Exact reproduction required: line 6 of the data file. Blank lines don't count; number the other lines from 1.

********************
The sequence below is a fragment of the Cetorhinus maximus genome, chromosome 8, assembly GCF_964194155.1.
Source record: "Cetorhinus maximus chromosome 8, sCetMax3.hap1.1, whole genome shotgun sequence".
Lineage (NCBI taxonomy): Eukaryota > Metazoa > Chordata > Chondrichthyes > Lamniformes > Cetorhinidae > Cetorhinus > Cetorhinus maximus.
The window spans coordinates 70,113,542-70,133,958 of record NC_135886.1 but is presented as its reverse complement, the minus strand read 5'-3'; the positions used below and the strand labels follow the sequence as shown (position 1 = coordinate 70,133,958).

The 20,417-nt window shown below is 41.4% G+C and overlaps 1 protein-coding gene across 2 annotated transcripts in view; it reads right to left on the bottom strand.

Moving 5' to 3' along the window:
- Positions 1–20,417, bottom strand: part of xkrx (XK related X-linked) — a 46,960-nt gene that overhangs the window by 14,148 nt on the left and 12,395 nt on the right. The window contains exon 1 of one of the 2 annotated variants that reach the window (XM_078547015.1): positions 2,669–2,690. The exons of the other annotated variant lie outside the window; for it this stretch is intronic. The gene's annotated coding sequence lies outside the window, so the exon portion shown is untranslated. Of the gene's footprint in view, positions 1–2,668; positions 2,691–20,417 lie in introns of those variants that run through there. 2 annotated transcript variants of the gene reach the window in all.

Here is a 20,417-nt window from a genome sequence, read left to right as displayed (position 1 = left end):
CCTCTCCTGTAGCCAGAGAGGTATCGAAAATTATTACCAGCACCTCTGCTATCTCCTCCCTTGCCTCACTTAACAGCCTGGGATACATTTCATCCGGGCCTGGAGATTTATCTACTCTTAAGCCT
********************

Moving 5' to 3' along the window: